Meanwhile, caffeine, nicotine, and the Dallas Morning News make my mornings bearable. After coffee and cigarettes, I go out and buy the paper, read it from cover to cover, and hope for a better tomorrow.
3:30 a.m. The alarm clock goes off. I poke my husband to get up and shut that thing off. Out of bed, into the bathroom for a cold shower. A brisk towel-drying gets all the capillaries vibrating. We dress and meet with the others from our spiritual community. At 4 we begin a yoga set and at 5 a meditation practice and chanting. We end with the refrain, “May the long time sun shine upon you; all love surround you; and the pure light within you, guide your way on.”
Sometimes it’s bliss, sometimes it’s all I can do to stay in the room. By 6:30, we’re back in our cozy bed, feeling blessed either to have the love of God flowing through us, or just to get another hour of sleep — in any case, blessed. At 7:30 it’s time to get up and get ready for work. We put on our white clothes and help each other fold the six-yard turbans that we wear. Then, I’m off to the University of Massachusetts and he’s off to the residential mental health program that he directs.
The goal of our lifestyle is to be healthy, happy, and holy; we’re very much involved with “the world,” yet with the awareness that we are not of this world.
Guru Nam Kaur Khalsa
Years ago, I read a Sufi saying: “The priests go forth at dawn and wash their hearts with laughter.” I thought that was the most beautiful morning ritual I’d ever heard of, so my mate of the time and I decided to try it.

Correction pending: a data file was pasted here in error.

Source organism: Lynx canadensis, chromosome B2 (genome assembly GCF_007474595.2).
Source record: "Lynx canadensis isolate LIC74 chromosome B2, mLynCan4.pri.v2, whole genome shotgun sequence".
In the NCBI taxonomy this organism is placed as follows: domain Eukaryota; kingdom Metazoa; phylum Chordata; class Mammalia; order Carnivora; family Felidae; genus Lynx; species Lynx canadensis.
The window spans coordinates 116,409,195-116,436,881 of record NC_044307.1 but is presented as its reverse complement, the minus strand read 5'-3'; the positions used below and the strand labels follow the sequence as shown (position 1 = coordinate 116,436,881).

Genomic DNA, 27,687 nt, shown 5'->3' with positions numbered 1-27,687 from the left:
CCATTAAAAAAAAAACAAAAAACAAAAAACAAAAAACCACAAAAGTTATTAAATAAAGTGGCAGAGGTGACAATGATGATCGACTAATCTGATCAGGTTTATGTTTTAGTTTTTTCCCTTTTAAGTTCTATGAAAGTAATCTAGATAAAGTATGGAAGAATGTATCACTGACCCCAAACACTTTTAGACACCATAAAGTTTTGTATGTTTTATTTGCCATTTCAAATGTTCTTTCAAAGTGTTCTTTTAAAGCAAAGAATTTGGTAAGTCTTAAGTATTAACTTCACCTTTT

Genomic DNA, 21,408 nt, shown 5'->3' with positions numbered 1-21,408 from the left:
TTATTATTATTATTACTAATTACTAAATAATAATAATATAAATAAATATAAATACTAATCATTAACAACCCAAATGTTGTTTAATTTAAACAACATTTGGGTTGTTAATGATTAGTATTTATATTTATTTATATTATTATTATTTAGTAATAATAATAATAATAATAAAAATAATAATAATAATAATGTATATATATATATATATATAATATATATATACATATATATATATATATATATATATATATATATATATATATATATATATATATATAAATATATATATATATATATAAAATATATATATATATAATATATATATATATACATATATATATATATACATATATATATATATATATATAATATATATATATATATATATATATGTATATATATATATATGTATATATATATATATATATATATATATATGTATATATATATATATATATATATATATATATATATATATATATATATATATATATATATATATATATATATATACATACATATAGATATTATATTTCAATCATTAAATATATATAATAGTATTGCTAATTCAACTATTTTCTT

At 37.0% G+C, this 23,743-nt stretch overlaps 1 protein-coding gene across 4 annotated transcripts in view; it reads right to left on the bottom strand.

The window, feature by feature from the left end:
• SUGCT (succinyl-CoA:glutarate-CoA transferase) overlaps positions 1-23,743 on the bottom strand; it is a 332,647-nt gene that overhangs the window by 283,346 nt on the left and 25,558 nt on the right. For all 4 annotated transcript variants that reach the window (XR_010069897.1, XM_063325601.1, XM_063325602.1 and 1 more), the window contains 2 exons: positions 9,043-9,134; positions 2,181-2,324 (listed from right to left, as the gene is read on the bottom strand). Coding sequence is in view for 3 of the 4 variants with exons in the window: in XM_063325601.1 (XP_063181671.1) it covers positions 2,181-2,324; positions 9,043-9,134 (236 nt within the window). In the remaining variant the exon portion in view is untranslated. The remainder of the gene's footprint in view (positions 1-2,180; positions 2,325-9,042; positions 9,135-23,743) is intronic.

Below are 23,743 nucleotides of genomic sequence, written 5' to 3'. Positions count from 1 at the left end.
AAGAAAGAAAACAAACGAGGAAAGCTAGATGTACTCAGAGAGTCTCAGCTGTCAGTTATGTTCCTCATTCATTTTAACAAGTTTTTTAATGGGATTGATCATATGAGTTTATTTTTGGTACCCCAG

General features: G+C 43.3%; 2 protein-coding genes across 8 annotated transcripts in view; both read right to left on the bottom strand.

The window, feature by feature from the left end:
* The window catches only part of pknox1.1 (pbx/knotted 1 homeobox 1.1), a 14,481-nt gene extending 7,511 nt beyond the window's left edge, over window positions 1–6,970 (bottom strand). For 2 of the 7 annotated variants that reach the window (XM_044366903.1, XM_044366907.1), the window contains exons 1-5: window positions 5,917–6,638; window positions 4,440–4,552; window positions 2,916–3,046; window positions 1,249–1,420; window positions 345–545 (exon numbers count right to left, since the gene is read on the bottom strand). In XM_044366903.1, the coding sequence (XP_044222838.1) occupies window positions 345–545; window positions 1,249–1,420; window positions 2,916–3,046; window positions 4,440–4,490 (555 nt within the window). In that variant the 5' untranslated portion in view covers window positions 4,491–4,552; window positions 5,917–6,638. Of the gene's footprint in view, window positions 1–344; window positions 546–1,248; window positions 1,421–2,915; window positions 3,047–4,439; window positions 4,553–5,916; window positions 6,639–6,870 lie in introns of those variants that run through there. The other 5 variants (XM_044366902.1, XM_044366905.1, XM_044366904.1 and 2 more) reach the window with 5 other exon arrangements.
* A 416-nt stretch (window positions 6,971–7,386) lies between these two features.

As soon as I became aware of being awake — not usually a literal dawn, I confess, but at least a symbolic one — I would try to laugh. If my spouse awoke a few seconds ahead of me and was already warming up with a few chuckles, this was very easy. In the beginning it felt so silly to be uttering little croaks of morning laughter — before stretching, peeing, and brushing our teeth — that the little croaks would invariably turn into heartfelt chortles, and sometimes escalate into rollicking whoops and guffaws.
Then there were the days when nothing was funny. Something had gone wrong the night before. Perhaps there was a rude awakening from insufficient sleep into a day of problems. At times like these we gave it a try anyway. “Ha ha” we would mutter half-heartedly, “Huh huh huh. Huh.” But even if we never fully revved up, the day would not be exactly the same afterward.
Eventually this became too much of a strain and we quit. There were several reasons we didn’t sustain this ritual: we were not priests; it wasn’t dawn; we didn’t really “go forth”; and finally, we didn’t really wash our hearts with laughter. Sometimes we did, on those occasions when we would let it burst out spontaneously, loosening muscles that were already tightening up for the day, shaking things around in appreciation of the great cosmic Joke. Sometimes, but not often.